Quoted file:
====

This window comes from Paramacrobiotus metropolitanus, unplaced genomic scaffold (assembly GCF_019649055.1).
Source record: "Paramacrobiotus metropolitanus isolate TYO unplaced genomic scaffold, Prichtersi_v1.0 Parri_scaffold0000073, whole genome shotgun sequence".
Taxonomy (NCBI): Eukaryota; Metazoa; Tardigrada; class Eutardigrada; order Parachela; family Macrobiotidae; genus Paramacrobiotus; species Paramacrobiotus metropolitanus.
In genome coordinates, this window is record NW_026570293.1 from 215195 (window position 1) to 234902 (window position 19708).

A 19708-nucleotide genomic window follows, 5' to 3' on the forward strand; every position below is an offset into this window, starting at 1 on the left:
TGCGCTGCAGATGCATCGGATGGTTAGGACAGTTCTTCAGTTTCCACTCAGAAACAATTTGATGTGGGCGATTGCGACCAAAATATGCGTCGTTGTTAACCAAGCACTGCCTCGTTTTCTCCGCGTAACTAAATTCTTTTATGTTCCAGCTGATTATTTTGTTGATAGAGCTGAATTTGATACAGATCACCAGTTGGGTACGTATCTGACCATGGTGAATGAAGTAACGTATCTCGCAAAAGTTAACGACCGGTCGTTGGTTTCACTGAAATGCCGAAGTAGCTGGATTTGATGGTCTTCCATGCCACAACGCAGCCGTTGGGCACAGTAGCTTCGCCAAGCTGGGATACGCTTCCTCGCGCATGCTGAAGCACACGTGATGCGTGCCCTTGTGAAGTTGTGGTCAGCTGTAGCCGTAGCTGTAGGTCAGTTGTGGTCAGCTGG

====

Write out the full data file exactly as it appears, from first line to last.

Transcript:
This window comes from Paramacrobiotus metropolitanus, unplaced genomic scaffold (assembly GCF_019649055.1).
Source record: "Paramacrobiotus metropolitanus isolate TYO unplaced genomic scaffold, Prichtersi_v1.0 Parri_scaffold0000073, whole genome shotgun sequence".
Taxonomy (NCBI): Eukaryota; Metazoa; Tardigrada; class Eutardigrada; order Parachela; family Macrobiotidae; genus Paramacrobiotus; species Paramacrobiotus metropolitanus.
In genome coordinates, this window is record NW_026570293.1 from 215195 (window position 1) to 234902 (window position 19708).

A 19708-nucleotide genomic window follows, 5' to 3' on the forward strand; every position below is an offset into this window, starting at 1 on the left:
TGCGCTGCAGATGCATCGGATGGTTAGGACAGTTCTTCAGTTTCCACTCAGAAACAATTTGATGTGGGCGATTGCGACCAAAATATGCGTCGTTGTTAACCAAGCACTGCCTCGTTTTCTCCGCGTAACTAAATTCTTTTATGTTCCAGCTGATTATTTTGTTGATAGAGCTGAATTTGATACAGATCACCAGTTGGGTACGTATCTGACCATGGTGAATGAAGTAACGTATCTCGCAAAAGTTAACGACCGGTCGTTGGTTTCACTGAAATGCCGAAGTAGCTGGATTTGATGGTCTTCCATGCCACAACGCAGCCGTTGGGCACAGTAGCTTCGCCAAGCTGGGATACGCTTCCTCGCGCATGCTGAAGCACACGTGATGCGTGCCCTTGTGAAGTTGTGGTCAGCTGTAGCCGTAGCTGTAGGTCAGTTGTGGTCAGCTGG